Part II was, as I said, more interesting, and strikes me as the meat of the book. As the title rightly indicates, the most valuable aspect of Porter’s volume is his application of linguistics to the study of the NT. In Porter’s case, this is done consistently in the vein of Systemic Functional Linguistics (SFL). The SFL approach in particular is what Porter has done so rigorously for so long, and is what he has found so “fruitful” for NT study (see his CV for proof). SFL has come under criticism by some because it is a basically quantitative approach that does not accommodate languages with highly variable word order, like Greek. For this reason, I was happy to see that Porter does not see SFL as the all-or-nothing for right exegesis, although he does presumably see SFL as the best model of modern linguistics for the tasks he is interested in completing. Chapter 6 however is concerned with, as Porter calls it, a “multidisciplinary” approach to exegesis that blends a variety of approaches to distill the many aspects of a text for contemporary understanding. In this part of the book, Porter basically works from broadest to narrowest, conceptually speaking, working from sociolinguistics through discourse, register, and verbal aspect. All these chapters are very clearly written and I personally found them very useful. The last topic – verbal aspect – as we might expect receives the favor of three full chapters promoting Porter’s taking on “nontemporality” in the Greek verb. Like it or not, Porter provides many compelling arguments for this particular view, which will need to be considered in future work on the topic.

Part III essentially puts some of the theoretical concepts from Part II into action. I was glad that Porter decided to do this, since in large measure there is a pretty hefty amount of undefined linguistics jargon strewn through Part II (especially guilty of this is Ch. 9), and the practical application in Part III clarifies much of Porter’s work. I found the first chapter (13) the most interesting in this section, likely because register is a significant aspect of my own research in the Greek version of the Old Testament. There is much of use in this part of the book, too, to students looking to continue their studies at more advanced levels, since Porter is consistently serving up ideas to pursue. The prime example here is ch. 19, which outlines the under-explored potential of word-order studies in Greek.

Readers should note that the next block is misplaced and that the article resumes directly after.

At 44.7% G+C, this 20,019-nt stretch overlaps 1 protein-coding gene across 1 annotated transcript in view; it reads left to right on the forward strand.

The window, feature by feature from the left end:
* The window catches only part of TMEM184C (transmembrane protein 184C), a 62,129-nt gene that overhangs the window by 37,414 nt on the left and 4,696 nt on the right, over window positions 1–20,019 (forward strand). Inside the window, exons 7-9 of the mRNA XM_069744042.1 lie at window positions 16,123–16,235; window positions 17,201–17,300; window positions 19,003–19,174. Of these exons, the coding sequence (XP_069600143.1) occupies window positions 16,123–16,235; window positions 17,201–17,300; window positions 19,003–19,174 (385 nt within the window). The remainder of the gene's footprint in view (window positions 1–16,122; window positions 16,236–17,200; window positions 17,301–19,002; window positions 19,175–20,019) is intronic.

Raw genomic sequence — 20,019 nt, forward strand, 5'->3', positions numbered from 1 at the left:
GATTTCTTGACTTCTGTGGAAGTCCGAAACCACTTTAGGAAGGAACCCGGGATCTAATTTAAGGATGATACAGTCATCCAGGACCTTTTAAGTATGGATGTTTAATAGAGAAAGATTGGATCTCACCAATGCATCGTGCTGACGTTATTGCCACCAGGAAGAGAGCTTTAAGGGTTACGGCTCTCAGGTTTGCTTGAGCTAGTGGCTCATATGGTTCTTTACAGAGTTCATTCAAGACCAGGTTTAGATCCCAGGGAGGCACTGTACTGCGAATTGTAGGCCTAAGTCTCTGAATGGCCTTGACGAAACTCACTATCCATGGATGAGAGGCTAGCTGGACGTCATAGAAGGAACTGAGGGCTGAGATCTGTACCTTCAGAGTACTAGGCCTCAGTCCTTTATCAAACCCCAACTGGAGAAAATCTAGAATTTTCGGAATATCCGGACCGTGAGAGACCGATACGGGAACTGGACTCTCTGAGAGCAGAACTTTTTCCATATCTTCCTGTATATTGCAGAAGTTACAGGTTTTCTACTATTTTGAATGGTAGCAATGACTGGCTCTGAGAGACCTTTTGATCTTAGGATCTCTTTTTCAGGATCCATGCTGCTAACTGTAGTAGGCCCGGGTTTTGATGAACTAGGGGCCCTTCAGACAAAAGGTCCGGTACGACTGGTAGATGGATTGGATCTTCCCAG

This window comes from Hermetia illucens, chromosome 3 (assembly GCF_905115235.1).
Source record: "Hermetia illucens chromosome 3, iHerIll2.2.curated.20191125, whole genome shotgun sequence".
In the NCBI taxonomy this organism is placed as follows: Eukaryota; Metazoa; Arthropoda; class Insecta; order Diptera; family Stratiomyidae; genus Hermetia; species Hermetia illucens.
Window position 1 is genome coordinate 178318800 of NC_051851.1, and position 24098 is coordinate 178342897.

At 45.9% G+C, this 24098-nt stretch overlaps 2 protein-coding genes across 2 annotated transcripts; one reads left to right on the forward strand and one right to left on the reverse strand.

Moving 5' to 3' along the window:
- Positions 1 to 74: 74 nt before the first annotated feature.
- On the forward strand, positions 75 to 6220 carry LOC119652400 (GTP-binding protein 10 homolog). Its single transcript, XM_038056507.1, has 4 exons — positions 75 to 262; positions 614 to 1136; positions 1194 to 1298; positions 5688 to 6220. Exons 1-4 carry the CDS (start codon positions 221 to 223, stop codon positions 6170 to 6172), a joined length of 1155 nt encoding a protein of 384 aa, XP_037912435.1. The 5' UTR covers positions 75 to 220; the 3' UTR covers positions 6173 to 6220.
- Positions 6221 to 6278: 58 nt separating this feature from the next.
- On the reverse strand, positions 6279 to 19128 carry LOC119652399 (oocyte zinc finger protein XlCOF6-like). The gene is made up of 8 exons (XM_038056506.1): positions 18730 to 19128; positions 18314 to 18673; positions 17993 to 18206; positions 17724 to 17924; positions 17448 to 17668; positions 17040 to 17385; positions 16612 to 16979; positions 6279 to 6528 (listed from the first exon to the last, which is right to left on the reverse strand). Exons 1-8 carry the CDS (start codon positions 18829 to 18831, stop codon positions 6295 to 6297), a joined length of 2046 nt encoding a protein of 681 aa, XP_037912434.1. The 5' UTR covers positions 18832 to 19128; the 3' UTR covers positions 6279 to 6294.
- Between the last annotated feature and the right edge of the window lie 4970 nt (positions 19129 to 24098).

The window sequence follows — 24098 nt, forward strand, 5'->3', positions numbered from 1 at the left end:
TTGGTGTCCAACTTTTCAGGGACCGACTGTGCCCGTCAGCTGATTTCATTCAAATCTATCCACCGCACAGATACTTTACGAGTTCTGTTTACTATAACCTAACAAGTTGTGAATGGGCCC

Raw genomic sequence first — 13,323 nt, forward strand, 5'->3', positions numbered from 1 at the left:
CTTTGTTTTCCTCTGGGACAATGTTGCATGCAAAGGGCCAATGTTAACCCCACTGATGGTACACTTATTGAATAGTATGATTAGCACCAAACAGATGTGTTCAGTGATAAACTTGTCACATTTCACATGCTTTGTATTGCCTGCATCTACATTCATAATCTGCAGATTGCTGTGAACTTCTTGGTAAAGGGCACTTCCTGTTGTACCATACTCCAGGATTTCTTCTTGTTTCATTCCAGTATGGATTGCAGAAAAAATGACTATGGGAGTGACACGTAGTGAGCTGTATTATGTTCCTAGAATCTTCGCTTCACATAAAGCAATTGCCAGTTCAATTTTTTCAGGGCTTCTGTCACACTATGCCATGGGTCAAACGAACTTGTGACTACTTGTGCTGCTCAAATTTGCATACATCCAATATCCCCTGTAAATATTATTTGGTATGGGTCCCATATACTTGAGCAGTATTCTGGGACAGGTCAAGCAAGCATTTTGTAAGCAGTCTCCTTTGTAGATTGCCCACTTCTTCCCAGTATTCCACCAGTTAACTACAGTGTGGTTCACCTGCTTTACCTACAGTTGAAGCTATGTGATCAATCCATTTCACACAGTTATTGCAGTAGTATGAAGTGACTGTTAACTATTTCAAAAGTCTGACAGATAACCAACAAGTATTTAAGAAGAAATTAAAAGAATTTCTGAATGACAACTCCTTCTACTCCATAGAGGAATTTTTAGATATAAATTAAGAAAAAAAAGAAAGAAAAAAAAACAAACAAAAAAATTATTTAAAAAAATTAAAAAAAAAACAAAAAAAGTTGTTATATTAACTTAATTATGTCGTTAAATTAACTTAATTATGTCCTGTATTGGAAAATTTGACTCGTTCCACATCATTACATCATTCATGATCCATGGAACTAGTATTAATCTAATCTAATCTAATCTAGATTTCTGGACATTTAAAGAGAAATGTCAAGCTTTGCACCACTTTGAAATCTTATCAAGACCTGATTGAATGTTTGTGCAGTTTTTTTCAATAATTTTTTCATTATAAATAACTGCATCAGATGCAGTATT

Wrapping Up

Needless to say, the great amount of particular goodies in this latest publication by Stanley Porter makes a review like this more prone to highlight generalities. Even so, I hope this brief review provides enough encouragement to get a copy of this book, or at least peruse through it at your institution’s library. If you are involved in biblical studies, there is something (or many things) relevant to you in Linguistic Analysis of the Greek New Testament.


Thanks to Baker for providing a review copy, which has not influenced my comments above.